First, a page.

He has been admired or written about by almost every major literary personality of the 20th century, including philosophers and sociologists such as Michel Foucault, Roland Barthes, Pierre Bourdieu and Jean-Paul Sartre whose partially psychoanalytic portrait of Flaubert in The Family Idiot was published in 1971. The Peruvian novelist Mario Vargas Llosa is another great admirer of Flaubert.

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Hells Angels and Prolific Demons

“When we do right, nobody remembers. When we do wrong, nobody forgets”

Hells Angels’ motto

 
 

The Hells Angels’ official website attributes the official “death’s head” insignia design to Frank Sadilek, past president of the San Francisco Chapter. The colors and shape of the early-style jacket emblem (prior to 1953) were copied from the insignias of the 85th Fighter Squadron and the 552nd Medium Bomber Squadron

 
 

An image of the “HAMC Death Head design” mark registered for various goods, including jewelry, by the Hells Angels Motorcycle Club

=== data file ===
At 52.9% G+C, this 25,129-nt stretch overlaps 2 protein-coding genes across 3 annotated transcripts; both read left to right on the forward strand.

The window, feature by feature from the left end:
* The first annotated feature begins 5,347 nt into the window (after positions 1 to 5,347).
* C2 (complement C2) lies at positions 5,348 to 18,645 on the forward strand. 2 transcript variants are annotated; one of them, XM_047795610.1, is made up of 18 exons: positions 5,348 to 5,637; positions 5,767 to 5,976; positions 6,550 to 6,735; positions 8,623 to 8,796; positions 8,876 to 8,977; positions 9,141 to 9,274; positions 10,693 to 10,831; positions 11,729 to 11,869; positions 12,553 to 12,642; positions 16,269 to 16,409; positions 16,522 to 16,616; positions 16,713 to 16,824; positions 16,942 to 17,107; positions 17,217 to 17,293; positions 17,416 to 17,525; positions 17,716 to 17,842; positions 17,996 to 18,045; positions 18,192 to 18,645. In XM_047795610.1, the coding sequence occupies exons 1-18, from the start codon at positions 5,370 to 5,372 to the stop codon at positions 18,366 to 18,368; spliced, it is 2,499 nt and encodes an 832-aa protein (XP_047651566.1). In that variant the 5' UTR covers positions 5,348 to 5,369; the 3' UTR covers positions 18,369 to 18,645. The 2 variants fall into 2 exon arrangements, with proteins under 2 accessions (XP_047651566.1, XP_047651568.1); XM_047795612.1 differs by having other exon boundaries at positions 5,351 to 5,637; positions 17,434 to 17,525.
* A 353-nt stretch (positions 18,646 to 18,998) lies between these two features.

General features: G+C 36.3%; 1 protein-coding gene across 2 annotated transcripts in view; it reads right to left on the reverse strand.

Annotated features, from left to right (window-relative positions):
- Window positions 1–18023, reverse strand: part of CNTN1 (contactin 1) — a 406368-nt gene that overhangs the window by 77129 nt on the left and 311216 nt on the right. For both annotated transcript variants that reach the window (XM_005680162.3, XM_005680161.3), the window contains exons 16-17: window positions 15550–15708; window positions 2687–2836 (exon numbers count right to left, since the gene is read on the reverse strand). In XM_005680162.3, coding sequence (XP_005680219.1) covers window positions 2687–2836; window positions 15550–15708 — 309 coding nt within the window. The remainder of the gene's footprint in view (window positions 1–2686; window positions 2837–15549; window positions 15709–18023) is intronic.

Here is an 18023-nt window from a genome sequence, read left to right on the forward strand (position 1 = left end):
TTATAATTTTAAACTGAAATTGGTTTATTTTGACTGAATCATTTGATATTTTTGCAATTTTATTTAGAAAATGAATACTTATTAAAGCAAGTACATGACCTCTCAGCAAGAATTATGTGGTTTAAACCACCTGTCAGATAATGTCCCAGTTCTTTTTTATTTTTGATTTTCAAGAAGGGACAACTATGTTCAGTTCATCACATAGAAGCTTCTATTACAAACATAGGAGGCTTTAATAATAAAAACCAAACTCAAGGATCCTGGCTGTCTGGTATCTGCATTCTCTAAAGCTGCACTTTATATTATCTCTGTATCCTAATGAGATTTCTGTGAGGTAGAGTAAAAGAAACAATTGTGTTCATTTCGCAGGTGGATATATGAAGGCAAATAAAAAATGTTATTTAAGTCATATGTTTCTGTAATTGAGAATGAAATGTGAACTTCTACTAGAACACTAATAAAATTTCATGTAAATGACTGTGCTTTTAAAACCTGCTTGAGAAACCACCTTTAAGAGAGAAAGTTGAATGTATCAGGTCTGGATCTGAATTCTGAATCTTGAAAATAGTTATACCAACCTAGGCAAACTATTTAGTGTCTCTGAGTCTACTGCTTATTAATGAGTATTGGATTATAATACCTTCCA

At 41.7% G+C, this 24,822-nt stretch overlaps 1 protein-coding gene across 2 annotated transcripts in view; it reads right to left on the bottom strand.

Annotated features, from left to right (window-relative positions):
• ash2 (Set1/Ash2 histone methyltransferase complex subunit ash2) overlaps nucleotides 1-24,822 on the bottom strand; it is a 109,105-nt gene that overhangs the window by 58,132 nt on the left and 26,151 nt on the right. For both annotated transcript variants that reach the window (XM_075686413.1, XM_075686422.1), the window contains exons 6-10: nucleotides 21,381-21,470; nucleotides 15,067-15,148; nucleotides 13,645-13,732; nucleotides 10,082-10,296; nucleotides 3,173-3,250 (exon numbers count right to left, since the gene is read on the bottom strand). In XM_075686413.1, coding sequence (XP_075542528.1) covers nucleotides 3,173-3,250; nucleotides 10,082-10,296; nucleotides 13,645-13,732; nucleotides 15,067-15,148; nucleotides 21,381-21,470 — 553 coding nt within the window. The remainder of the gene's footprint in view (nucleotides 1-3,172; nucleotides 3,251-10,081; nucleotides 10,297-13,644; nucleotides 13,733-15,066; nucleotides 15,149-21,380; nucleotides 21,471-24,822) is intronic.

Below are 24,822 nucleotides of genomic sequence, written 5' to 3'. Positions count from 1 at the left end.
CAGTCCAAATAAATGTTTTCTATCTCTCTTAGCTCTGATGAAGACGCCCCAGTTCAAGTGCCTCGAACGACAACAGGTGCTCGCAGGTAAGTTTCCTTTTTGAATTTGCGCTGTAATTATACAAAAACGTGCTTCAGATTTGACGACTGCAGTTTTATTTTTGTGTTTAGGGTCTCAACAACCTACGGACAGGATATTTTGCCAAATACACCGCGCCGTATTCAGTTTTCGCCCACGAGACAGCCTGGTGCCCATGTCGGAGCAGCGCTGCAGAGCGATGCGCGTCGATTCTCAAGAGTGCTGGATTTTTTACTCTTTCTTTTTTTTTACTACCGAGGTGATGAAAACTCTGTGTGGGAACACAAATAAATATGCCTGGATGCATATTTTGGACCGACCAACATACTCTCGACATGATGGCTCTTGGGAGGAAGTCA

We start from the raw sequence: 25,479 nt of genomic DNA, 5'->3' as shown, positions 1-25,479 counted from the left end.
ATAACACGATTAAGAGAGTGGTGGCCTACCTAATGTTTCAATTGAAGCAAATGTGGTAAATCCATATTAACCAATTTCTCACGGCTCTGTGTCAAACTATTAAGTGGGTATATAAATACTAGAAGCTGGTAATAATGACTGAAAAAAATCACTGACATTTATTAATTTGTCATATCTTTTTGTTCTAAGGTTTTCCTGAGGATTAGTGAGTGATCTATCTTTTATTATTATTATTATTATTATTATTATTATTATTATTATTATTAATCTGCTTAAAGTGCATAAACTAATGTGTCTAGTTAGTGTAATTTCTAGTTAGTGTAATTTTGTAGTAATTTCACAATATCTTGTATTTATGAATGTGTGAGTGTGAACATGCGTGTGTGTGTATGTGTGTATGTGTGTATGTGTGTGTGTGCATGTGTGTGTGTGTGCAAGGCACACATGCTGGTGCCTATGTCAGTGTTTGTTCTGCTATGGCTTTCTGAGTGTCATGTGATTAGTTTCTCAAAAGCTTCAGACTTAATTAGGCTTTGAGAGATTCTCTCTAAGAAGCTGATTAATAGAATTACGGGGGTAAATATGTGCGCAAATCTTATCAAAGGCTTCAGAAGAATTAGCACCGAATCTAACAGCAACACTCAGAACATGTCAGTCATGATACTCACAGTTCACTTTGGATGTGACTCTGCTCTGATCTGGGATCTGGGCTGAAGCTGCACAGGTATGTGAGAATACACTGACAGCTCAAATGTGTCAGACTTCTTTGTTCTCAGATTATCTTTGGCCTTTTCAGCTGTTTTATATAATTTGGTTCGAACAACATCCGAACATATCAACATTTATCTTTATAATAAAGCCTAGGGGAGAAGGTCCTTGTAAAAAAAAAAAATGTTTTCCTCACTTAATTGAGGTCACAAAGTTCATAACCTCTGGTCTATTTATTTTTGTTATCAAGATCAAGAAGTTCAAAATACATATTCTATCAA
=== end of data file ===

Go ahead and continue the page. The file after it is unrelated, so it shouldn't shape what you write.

The alleged infringing “Hell’s Four Finger” Ring

 
 

“Hell’s Knuckle Duster” Clutch

 
 

Jacquard box dress

 
 

Shoes from Angels and Demons, Alexander McQueen Fall/Winter 2010-2011 collection

 
 

In October 2010, the Hells Angels filed a lawsuit against  Alexander McQueen for “misusing its trademark winged death heads symbol”, after the fashion house featured motifs similar to its famous winged death head. Lawyers for the motorcycle gang cited four products from the late designer’s final collection, created shortly before his suicide in February 2011.

They named the  ‘Hells Angels’ jacquard box dress, and a knuckle-duster ring in the complaint, as well as a scarf and a handbag.

The complaint argued that the symbol has been used by the Hells Angels since at least 1948, and that it is protected by the U.S. Patent and Trademark Office. The lawyer representing Hells Angels claimed “This isn’t just about money, it’s about membership. If you’ve got one of these rings on, a member might get really upset that you’re an impostor.”

Twice in the weeks leading up to his death, Mr. McQueen messaged on Twitter, “Hells angels [sic] and prolific demons.” What seemed a non sequitur then appeared to be a reference to the collection he was working on, imprinted with the angels of Sandro Botticelli and the demons of Hieronymus Bosch.

In March 2007, the Hells Angels filed suit against the Walt Disney Motion Pictures Group alleging that the film entitled Wild Hogs (Walt Becker, 2007) used both the name and distinctive logo of the Hells Angels Motorcycle Corporation without permission.The suit was eventually voluntarily dismissed, after it received assurances from Disney that its references would not appear in the film.

The Spilling Seed on Dali’s Kingdom